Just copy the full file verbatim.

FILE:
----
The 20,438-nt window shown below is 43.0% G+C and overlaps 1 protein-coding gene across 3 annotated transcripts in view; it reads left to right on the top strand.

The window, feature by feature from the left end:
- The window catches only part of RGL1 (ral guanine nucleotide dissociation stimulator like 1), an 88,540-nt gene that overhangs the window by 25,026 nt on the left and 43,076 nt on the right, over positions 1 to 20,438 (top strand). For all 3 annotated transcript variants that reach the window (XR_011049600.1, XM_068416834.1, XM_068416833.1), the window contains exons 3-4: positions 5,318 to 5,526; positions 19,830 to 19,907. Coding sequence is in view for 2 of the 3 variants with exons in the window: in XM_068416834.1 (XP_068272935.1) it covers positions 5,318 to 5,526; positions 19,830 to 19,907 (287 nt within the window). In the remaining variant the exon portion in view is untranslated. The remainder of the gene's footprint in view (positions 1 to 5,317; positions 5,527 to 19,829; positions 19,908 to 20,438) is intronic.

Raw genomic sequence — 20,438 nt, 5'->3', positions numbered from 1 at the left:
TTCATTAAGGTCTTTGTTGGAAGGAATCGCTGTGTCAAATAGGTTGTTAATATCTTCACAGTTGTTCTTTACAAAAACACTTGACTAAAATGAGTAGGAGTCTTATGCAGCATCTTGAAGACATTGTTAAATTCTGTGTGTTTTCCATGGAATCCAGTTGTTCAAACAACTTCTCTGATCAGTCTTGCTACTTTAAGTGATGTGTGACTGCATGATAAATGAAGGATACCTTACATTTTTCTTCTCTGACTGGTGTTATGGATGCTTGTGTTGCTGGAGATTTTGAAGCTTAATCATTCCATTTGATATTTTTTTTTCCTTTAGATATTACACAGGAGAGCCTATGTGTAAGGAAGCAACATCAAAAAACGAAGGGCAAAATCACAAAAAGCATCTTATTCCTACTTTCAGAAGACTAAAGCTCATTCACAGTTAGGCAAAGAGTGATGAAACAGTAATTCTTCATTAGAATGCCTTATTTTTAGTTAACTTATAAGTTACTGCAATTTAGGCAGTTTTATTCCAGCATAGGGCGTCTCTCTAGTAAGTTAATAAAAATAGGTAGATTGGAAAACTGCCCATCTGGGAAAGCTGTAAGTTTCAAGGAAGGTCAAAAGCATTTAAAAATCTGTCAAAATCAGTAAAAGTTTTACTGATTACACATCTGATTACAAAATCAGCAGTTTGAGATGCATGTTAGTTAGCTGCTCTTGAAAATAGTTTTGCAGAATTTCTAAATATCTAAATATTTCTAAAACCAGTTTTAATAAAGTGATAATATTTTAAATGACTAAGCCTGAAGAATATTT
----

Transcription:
The 20,438-nt window shown below is 43.0% G+C and overlaps 1 protein-coding gene across 3 annotated transcripts in view; it reads left to right on the top strand.

The window, feature by feature from the left end:
- The window catches only part of RGL1 (ral guanine nucleotide dissociation stimulator like 1), an 88,540-nt gene that overhangs the window by 25,026 nt on the left and 43,076 nt on the right, over positions 1 to 20,438 (top strand). For all 3 annotated transcript variants that reach the window (XR_011049600.1, XM_068416834.1, XM_068416833.1), the window contains exons 3-4: positions 5,318 to 5,526; positions 19,830 to 19,907. Coding sequence is in view for 2 of the 3 variants with exons in the window: in XM_068416834.1 (XP_068272935.1) it covers positions 5,318 to 5,526; positions 19,830 to 19,907 (287 nt within the window). In the remaining variant the exon portion in view is untranslated. The remainder of the gene's footprint in view (positions 1 to 5,317; positions 5,527 to 19,829; positions 19,908 to 20,438) is intronic.

Raw genomic sequence — 20,438 nt, 5'->3', positions numbered from 1 at the left:
TTCATTAAGGTCTTTGTTGGAAGGAATCGCTGTGTCAAATAGGTTGTTAATATCTTCACAGTTGTTCTTTACAAAAACACTTGACTAAAATGAGTAGGAGTCTTATGCAGCATCTTGAAGACATTGTTAAATTCTGTGTGTTTTCCATGGAATCCAGTTGTTCAAACAACTTCTCTGATCAGTCTTGCTACTTTAAGTGATGTGTGACTGCATGATAAATGAAGGATACCTTACATTTTTCTTCTCTGACTGGTGTTATGGATGCTTGTGTTGCTGGAGATTTTGAAGCTTAATCATTCCATTTGATATTTTTTTTTCCTTTAGATATTACACAGGAGAGCCTATGTGTAAGGAAGCAACATCAAAAAACGAAGGGCAAAATCACAAAAAGCATCTTATTCCTACTTTCAGAAGACTAAAGCTCATTCACAGTTAGGCAAAGAGTGATGAAACAGTAATTCTTCATTAGAATGCCTTATTTTTAGTTAACTTATAAGTTACTGCAATTTAGGCAGTTTTATTCCAGCATAGGGCGTCTCTCTAGTAAGTTAATAAAAATAGGTAGATTGGAAAACTGCCCATCTGGGAAAGCTGTAAGTTTCAAGGAAGGTCAAAAGCATTTAAAAATCTGTCAAAATCAGTAAAAGTTTTACTGATTACACATCTGATTACAAAATCAGCAGTTTGAGATGCATGTTAGTTAGCTGCTCTTGAAAATAGTTTTGCAGAATTTCTAAATATCTAAATATTTCTAAAACCAGTTTTAATAAAGTGATAATATTTTAAATGACTAAGCCTGAAGAATATTT